An exposure draft released Monday by the Committee of Sponsoring Organizations of the Treadway Commission (COSO) seeks comments on an updated internal control framework designed to help organizations perform with more agility and confidence.
COSO set out to update its nearly 20-year-old framework for new technology demands and capabilities, in addition to globalization. COSO also wanted to provide greater clarity on how to design and maintain an effective system of internal control. It worked with framework author PwC to update the original internal control framework to adapt to increasing complexity, mitigate risks and support sound decision making.
The updated framework doesn’t change core objectives or definitions, but explicitly specifies 17 guiding principles divided among the five components of internal control that were put into place with the initial framework in 1992.
The reporting objective is expanded. The 1992 framework dealt mostly with published financial statements, said COSO Chairman David L. Landsittel. The new ED provides separate guidance for internal and external reporting and recognizes that much information is reported externally that goes far beyond what’s contained in published financial statements.
The final framework is scheduled for release in the fall of 2012.
“The key concepts proposed in our original framework are timeless, yet the changes we have seen in the business and operating environments have driven the need for this update,” Landsittel said in a statement. “This update should allow organizations to more effectively utilize the framework to develop and maintain systems of internal control in support of their long-term success.”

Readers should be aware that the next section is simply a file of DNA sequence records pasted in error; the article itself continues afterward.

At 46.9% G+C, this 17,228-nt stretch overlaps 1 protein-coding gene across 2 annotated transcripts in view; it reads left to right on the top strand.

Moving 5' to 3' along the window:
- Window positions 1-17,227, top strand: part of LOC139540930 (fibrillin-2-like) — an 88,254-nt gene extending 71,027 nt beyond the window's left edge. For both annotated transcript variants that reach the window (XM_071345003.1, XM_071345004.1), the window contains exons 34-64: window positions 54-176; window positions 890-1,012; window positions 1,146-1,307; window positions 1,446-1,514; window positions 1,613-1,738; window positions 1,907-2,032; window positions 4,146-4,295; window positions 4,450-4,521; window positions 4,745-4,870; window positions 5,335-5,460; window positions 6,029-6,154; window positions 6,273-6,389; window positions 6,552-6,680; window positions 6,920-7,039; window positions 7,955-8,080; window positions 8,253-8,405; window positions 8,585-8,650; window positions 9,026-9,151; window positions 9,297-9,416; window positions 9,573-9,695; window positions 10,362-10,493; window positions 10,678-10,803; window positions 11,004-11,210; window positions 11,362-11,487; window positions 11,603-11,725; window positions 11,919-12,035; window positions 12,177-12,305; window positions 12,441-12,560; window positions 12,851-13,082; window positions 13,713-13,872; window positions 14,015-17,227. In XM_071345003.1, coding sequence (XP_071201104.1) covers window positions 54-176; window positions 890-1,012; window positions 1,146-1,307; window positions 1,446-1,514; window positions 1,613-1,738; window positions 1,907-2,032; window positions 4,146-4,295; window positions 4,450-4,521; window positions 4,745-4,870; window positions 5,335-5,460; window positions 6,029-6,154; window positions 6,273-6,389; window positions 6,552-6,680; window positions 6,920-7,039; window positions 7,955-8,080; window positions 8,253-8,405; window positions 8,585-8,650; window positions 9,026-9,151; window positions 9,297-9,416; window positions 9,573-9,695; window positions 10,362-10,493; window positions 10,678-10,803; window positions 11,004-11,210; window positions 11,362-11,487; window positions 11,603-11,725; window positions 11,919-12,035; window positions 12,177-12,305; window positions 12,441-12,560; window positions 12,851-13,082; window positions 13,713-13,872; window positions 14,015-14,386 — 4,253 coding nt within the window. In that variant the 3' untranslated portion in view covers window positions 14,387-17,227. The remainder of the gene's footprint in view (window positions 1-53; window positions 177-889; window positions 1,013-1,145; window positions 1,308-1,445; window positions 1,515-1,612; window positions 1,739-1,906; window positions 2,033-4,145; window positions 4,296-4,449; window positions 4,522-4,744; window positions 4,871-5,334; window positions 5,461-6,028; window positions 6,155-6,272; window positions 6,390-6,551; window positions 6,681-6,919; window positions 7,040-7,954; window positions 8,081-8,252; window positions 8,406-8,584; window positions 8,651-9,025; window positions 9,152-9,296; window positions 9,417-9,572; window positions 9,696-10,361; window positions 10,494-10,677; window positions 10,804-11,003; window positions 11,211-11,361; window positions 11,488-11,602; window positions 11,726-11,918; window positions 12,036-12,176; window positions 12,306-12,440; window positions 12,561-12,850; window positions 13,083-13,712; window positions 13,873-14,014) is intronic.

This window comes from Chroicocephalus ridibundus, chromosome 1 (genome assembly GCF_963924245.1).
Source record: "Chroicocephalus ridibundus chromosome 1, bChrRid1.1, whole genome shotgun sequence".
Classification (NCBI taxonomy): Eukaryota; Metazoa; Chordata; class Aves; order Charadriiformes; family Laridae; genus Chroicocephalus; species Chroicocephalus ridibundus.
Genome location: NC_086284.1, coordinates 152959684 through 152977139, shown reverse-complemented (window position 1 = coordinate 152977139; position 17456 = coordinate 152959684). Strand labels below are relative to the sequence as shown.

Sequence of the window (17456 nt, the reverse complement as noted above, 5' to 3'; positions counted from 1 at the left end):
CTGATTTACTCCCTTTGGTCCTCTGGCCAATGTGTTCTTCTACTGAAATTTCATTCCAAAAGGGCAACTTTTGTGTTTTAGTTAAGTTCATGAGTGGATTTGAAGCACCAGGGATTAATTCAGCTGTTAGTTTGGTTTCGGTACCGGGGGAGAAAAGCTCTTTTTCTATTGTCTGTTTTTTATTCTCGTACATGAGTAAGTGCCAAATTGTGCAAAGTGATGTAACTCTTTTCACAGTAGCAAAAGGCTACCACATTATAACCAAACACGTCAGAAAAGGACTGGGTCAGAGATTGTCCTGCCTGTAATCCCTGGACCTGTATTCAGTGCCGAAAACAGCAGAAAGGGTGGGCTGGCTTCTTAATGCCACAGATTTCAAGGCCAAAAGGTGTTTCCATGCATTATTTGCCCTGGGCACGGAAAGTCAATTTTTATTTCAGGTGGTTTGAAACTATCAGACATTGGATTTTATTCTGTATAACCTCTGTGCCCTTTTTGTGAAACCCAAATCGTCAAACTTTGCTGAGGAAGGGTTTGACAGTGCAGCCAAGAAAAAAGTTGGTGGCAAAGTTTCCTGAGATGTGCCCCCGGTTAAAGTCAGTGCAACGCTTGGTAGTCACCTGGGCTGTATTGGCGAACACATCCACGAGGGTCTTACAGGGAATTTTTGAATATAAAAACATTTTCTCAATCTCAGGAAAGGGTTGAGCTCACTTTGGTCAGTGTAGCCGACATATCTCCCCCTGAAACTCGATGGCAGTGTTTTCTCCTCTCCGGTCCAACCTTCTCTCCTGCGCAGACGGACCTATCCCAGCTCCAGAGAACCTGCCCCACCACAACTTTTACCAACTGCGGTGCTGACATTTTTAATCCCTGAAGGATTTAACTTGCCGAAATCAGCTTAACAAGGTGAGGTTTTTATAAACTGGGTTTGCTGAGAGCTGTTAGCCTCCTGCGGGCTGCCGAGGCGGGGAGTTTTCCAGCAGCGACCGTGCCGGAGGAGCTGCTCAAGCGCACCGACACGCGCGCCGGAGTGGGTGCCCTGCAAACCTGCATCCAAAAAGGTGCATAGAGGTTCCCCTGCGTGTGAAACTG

The definitions of internal control and objectives of the framework have not changed. Internal control is defined as a process designed to assure three objectives—reasonable assurance of effectiveness and efficiency of operations, reliable reporting, and compliance with laws and regulations.
The original five components of the framework—control environment, risk assessment, control activities, information and communications, and monitoring—also have remained the same. But the updated framework provides a total of 17 principles across those five components to build on the concepts that COSO contributors believe proved useful in the original version.
The principles are designed to clarify the requirements for an effective system of internal control with the goal of helping companies design and operate proper procedures. Future application guidance will use real-life examples to help users scale the framework to entities of any size, whether public or private, profit or nonprofit.
While the context of the framework has been changed to recognize changes in governance, technology and complexity related to globalization and evolving business models, Landsittel said the proposed framework avoids extensive references to particular technologies and instead provides generalized guidance.
“The framework’s still … principles based and our desire to have it timeless is such that we don’t get so specific that it dates the framework or becomes prescriptive in too narrow a way,” Landsittel said. “So for example, cloud computing is really hot today. We don’t want to overstate that and then have somebody say 10 years from now that you can tell it was written in 2011 because that was the era of cloud computing.”